Put your garden on a Best of British map

The RHS has a week of events planned to celebrate gardening and to offer advice on how to get the best from your plot in a drought.
House covered in roses
© Gap Photos/Howard Rice
English rose: the Royal Horticultural Society is asking people to take photos of their plot to build a picture of Britain’s gardens
Next week is Britain’s first National Gardening Week, set up by the Royal Horticultural Society to get the nation growing and to celebrate the joys of gardening.

All four RHS gardens will have special events daily — see below for diary dates on our two local gardens, Wisley and Hyde Hall — while communities and organisations throughout the land are planning garden parties, tree planting, advisory services, plant swaps, workshops and open days.

To kick off the week, around 1,200 schools and community groups will be creating wildflower meadows on wasteland and public places.

London alone has 40 participants, from Stockwell Primary to the London Lighthouse, who will be sowing a total of over 400 square metres in pockets of spare ground through the city.

This is also part of RHS Britain in Bloom’s Wild about Wildflowers launch, and is a gesture to help replenish some of the 97 per cent of wildflower meadows lost since 1930.

You can join in by entering your postcode into an online map at www.rhs.org.uk/getinvolved or, on your own patch, sow a packet of wildflower seeds this weekend and thus help increase our declining insect populations that depend on flowers for survival. You could also try converting your lawn to more drought-resistant meadow status by letting it grow, first planting wildflower plugs such as ox-eye daisy, cowslip and ragged robin.

Gardening with a hosepipe ban is a huge concern, which is why the RHS invites all gardeners — not just RHS members — to call with drought queries as well as thorny gardening problems on Monday, dubbed SOS Day.

Call 01483 226540 between 10am and 4pm, or email gardeningsos@rhs.org.uk for waterwise tips and the best drought plants. Those that get the RHS seal of approval include pinks, Stachys lantana, Sweet William, ornamental grasses, rock rose and Mexican orange blossom, Choisya ternata.

Young girl planting flowers in pots
© Gap Photos/Juliette Wade
Green future: Friday is Get Kids Growing Day, with 15,000 schools involved in sowing and planting
The plants that thrive on little water, says Guy Barter, head of the advisory service, are those with fleshy, succulent leaves, grey leaves, hairy foliage, or those that have spikes.

If you’re growing veg this season, the encouraging words are that fruit and veg usually crop adequately without watering. The quality and quantity, however, are improved by watering close to harvest.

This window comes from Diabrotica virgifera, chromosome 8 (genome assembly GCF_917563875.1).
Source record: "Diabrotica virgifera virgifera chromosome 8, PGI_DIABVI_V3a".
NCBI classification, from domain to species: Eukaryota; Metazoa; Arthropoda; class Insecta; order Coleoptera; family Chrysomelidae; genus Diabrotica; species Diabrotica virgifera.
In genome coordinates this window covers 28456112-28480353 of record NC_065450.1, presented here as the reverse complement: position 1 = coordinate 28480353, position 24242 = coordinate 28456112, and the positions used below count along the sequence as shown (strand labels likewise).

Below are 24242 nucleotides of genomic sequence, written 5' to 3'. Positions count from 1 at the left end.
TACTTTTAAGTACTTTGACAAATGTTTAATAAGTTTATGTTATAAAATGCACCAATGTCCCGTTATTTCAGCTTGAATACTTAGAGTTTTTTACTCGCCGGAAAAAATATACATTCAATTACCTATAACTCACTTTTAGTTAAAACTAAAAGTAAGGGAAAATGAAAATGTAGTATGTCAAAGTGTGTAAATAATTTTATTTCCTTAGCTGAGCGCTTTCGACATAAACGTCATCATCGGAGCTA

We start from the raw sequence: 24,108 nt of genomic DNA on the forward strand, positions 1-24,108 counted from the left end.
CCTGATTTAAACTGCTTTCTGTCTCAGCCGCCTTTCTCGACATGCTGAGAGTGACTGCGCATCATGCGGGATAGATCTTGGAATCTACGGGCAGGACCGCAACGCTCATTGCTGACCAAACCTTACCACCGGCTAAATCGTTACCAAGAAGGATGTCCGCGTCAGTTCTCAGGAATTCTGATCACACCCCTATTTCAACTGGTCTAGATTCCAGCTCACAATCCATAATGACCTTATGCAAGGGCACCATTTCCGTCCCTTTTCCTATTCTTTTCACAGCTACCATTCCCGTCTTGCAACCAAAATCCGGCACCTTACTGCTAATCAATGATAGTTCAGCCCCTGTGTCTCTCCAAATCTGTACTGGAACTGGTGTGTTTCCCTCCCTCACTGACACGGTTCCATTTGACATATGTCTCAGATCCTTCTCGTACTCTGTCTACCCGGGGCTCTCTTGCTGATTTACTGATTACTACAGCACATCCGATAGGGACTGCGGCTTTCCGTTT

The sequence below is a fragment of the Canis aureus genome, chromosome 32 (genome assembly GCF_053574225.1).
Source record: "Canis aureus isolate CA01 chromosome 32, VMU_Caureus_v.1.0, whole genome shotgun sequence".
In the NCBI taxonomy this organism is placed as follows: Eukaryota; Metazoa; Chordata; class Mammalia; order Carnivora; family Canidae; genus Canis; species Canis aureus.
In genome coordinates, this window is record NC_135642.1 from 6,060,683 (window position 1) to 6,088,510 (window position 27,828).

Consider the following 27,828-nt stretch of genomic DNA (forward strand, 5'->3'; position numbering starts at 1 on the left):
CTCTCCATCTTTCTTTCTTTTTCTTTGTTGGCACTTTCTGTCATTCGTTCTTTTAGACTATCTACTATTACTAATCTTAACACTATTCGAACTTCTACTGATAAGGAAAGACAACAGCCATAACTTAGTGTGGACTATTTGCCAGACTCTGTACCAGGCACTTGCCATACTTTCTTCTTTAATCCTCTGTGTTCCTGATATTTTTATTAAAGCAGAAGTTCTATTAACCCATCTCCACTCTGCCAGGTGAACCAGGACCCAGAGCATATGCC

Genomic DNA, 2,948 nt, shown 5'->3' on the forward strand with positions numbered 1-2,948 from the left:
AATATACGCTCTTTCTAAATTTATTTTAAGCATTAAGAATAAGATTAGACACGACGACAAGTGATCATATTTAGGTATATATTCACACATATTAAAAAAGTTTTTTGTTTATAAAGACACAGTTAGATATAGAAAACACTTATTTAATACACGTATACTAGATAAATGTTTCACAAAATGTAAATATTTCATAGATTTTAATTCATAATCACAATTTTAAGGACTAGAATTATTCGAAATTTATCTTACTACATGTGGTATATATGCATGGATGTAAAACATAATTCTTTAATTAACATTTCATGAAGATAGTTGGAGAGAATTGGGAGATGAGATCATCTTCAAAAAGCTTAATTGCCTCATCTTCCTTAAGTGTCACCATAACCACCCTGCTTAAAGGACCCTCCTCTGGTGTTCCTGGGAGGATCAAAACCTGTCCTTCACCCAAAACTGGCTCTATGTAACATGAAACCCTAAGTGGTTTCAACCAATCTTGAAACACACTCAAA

On Tuesday, the RHS is asking garden owners to take photos of their own plots, to help build a picture of the country’s domestic gardens and become part of gardening history. To submit your photo, email it to gardensofthenation@rhs.org.uk

On Wednesday, the RHS celebrates careers in horticulture, from floristry and gardening to landscaping and media, and has lined up the glitterati of the gardening world, headed by Alan Titchmarsh, for a day’s talks at the RHS Horticultural Halls in Westminster. The RHS has 20 free tickets for the event, which is titled “A Career to be Proud of”. To apply, send an email with your phone number to edhorne@rhs.org.uk by midnight on April 13.

Next Thursday is dedicated to getting greener in the garden, with the focus on making your own compost. Even if your garden is handkerchief-sized, you should still find room for a bin so that you can turn garden prunings and kitchen waste into valuable water-holding organic humus to slather on soil.

Friday is Get Kids Growing Day — possibly the most important initiative of all. Over 15,000 schools are involved in sowing and planting, and the RHS is holding a Young School Gardener of the Year contest. For more information visit www.rhs.org.uk/schoolgardening.

Despite the drought, our gardening future looks rosy.

See it: National Gardening Week

Learn from the experts at the inspirational RHS gardens Wisley in Surrey, and Hyde Hall in Essex, during National Gardening Week, April 16-22.

Events at Wisley include a weed identity display and advisory service, touring the gardens with the curator, learning about home composting, a workshop on weaving willow sculptures and planting fruit and veg in containers.

At Hyde Hall you can visit the photo archives to see the gardens’ transformation, learn about gardening as a profession, discover how to get your kids growing plants, and give your containers the expert touch.

For timings and more information, see www.nationalgardeningweek.org.uk .

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